New this week we have Rapini, Delicata Squash and Parsley Root. Rapini is essentially the Italian equivalent to turnip greens. I read this article last night and thought is was quite a fitting summary as well as a nice recipe. Rapini will keep, wrapped in plastic in the refrigerator for about a week.

http://www.huffingtonpost.com/zester-daily/rapini_b_4072299.html

Parsley root is another vegetable better known in Europe than the United States. This long white root is a member of the carrot family, and looks like a parsnip, but tastes more like celery or parsley. The roots have a strong flavor that lends itself well to caramelizing or adding flavor to soups and stews. Stored like carrots these roots will keep for several weeks.
Delicata is the queen of the winter squash in my opinion. They are a nice size, easy to cut and clean, have a thin, edible skin and excellent flavor. Delicata is excellent roasted, caramelized, made into soups or baked into a pie! Most people think they are even sweeter and creamier than butternut squash. This squash will also keep for a long time in a cool dry place, like a pantry shelf.
I want to be sure to say thank you to everyone for joining us this season. It has been a wonderful 22 weeks growing food for you. I thought I should also be sure to tell you that we have lots of great produce for sale at the Olympia Farmer’s Market Saturday and Sundays. We have a $22 to $23“Market Special” box each week that is very similar to picking your weekly CSA box. Ask about a discount for our CSA members!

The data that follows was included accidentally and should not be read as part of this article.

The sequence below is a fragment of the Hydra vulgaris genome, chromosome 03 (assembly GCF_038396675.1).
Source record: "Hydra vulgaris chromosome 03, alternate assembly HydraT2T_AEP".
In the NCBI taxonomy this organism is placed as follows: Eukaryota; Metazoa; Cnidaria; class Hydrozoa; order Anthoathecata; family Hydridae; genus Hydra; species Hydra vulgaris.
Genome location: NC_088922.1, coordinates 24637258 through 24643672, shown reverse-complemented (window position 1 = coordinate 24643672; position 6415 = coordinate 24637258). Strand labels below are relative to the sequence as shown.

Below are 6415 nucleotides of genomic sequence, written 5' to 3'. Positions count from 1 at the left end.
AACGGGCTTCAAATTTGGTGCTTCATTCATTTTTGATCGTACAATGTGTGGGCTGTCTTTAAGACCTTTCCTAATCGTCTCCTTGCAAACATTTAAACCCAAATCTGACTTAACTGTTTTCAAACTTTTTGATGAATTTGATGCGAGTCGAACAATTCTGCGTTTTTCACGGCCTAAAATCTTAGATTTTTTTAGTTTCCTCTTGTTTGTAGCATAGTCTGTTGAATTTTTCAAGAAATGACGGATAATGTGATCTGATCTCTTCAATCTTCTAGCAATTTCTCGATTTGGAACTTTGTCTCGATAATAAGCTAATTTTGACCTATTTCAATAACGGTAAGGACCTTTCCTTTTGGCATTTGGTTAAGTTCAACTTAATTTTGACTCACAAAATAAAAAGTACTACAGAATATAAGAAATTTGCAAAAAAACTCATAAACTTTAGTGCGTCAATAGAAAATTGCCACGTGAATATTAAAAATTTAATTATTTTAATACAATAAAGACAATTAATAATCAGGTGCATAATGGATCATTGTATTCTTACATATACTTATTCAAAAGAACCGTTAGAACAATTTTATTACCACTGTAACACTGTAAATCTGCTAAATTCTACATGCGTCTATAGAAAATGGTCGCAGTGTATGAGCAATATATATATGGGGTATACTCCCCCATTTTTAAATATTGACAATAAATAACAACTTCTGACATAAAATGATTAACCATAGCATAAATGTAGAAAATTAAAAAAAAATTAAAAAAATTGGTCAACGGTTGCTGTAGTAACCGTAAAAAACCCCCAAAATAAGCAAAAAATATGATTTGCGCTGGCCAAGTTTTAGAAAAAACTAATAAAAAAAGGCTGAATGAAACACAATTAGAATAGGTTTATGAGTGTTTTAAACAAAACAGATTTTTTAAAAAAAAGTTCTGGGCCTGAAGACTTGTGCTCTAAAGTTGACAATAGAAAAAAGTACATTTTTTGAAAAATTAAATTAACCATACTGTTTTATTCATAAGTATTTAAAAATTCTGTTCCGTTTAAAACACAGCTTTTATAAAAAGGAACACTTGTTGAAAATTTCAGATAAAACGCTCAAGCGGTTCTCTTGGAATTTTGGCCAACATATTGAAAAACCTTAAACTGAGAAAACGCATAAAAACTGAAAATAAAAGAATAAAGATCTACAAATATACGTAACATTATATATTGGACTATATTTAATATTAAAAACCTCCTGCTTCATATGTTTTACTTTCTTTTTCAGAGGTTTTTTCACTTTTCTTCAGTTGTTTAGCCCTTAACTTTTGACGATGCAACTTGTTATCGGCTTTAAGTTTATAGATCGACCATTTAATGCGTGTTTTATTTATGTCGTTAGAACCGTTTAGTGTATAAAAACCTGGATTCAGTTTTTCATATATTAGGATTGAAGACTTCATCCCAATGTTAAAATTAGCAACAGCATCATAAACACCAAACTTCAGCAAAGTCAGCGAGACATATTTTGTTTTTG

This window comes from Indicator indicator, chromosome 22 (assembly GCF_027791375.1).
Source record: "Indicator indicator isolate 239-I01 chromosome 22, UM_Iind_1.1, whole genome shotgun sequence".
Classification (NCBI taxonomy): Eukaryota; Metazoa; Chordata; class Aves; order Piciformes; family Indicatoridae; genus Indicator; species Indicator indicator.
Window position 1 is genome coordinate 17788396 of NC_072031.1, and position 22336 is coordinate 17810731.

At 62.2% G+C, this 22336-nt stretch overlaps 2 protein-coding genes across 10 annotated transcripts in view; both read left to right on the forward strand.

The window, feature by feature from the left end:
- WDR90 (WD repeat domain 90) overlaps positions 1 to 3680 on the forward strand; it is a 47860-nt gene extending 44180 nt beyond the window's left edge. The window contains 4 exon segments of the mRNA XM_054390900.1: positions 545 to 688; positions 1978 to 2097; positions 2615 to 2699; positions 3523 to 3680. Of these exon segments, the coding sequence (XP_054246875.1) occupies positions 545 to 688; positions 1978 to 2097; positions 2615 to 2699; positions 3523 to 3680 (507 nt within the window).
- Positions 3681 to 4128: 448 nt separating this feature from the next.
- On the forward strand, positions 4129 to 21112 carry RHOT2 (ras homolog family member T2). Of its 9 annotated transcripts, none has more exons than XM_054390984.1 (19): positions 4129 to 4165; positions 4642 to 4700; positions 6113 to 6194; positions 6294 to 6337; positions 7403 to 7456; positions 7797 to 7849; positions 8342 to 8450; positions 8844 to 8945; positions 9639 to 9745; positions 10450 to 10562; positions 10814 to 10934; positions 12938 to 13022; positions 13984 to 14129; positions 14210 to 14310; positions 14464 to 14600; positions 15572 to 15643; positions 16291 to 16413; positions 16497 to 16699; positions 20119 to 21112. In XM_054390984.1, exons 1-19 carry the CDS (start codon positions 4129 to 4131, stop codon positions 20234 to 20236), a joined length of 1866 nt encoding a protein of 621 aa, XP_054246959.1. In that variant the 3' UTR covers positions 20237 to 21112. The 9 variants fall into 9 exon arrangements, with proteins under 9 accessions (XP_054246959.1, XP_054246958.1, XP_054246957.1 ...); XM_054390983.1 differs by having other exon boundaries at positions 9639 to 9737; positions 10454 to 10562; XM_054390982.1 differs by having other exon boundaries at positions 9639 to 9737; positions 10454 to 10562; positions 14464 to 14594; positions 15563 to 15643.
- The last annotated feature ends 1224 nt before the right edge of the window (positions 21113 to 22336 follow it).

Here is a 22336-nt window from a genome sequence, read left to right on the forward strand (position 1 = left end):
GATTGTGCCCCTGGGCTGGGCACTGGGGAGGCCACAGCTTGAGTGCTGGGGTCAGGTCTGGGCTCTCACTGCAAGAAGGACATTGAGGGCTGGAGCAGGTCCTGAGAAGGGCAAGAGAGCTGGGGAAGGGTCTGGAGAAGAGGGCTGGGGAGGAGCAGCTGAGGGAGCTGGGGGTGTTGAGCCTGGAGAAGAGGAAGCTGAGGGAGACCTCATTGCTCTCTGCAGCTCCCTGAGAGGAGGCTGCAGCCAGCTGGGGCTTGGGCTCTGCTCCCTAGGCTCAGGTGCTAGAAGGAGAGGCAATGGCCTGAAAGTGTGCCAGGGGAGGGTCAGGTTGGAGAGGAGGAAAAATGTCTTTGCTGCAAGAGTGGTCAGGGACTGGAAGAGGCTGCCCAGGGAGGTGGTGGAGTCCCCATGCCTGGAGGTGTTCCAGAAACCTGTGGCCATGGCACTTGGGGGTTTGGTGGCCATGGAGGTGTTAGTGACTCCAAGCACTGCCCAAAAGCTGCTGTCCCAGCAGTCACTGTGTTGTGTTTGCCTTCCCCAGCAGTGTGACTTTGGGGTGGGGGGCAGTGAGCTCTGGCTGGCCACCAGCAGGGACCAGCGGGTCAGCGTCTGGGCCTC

We hope you have enjoyed the season as much as we have! Please remember to take care of any balance due on your account, as well as return all plastic CSA boxes to the drop sites! We will be back to pick them up next week!

Have a happy and healthy holiday season and we’ll see you next year!

Asha, Joe and the Crew at Wobbly Cart

Creamy Barley and Chard Dressing: Preheat oven to 325. Cook 1 ¼ cups pearled barley in 4 cups chicken broth according to package directions and add ¾ tsp cracked black pepper. Meanwhile in a large skillet cook 2 cups chopped onion, and 1 ½ lbs winter squash, peeled, seeded, and cut into 1 inch pieces in ½ cup butter over medium heat, covered, until just tender, stirring occasionally, about 10 minutes. Remove from heat. Stir in cooked barley, 5 cups chopped Swiss chard, 1 cup toasted, chopped walnuts, and 1 ½ cups finely shredded Parmesan cheese. Transfer to a 3- quart rectangular baking dish. Bake, uncovered, 25 to 30 minutes or until heated through. Makes 8 servings. (From BHG magazine November 2013)

Lemon Garlic Mashed Potatoes: in a large saucepan cook 3 lbs potatoes, scrubbed and cut into chunks and 4 cloves of garlic halved in lightly salted boiling water, covered, 20 to 25 minutes or until tender. Drain potatoes, reserving 1 cup water. Mash potatoes with a potato masher until smooth. Add 2 tbsp olive oil, 2 tbsp butter, ¼ tsp salt, ¼ tsp freshly ground black pepper and enough of the reserved liquid to reach the desired consistency. Stir to combine. Transfer potatoes to serving dish. Top with 2 tbsp capers, drained, 1/3 cup chopped Italian parsley, 2 tsp finely shredded lemon peel. Drizzle with 1 tbsp olive oil and squeeze the juice of 1 lemon over before serving.